# At 25°C, 3 M of a gas occupy a volume of 4.0 L at 1.9 kPa. If the volume decreases to 2.0 L, what will the new pressure be?

##### 1 Answer

#### Answer:

#### Explanation:

The important thing to realize here is that the *temperature* and *number of moles* of gas are **kept constant**, which should let you know that you can use the equation for **Boyle's Law** to find the new pressure of the gas.

*Boyle's Law* states that pressure and volume have an **inverse relationship** when temperature and number of moles of gas are kept constant.

In simple terms, when pressure **increases**, volume **decreases**, and when pressure **decreases**, volume **increases**.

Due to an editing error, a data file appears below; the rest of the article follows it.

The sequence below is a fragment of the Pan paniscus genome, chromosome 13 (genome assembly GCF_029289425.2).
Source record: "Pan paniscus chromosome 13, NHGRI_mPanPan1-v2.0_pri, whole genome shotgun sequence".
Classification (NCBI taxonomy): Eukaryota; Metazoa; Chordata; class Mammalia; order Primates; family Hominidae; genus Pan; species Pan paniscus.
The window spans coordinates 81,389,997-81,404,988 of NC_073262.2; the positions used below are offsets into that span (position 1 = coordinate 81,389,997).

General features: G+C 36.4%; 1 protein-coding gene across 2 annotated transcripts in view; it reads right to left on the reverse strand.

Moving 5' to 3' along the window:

This happens because as you *increase* the volume of the gas, you essentially increase the space in which the molecules are moving. Since their *average kinetic speed* is **constant**, i.e. since temperature is constant, the molecules will hit the walls of the container **less frequently** than they did in the *smaller volume* **decrease**.

In your case, the volume of the gas *decreased* to half of its original value, which means that you can expect the pressure to **double**.

Mathematically, this is written as

#color(blue)(|bar(ul(color(white)(a/a)P_1V_1 = P_2V_2color(white)(a/a)|)))" "# , where

Rearrange the equation to solve for

#P_1V_1 = P_2V_2 implies P_2 = V_1/V_2 * P_1#

and plug in your values to get

#P_2 = (4.0 color(red)(cancel(color(black)("L"))))/(2.0color(red)(cancel(color(black)("L")))) * "1.9 kPa" = color(green)(|bar(ul(color(white)(a/a)"3.8 kPa"color(white)(a/a)|)))#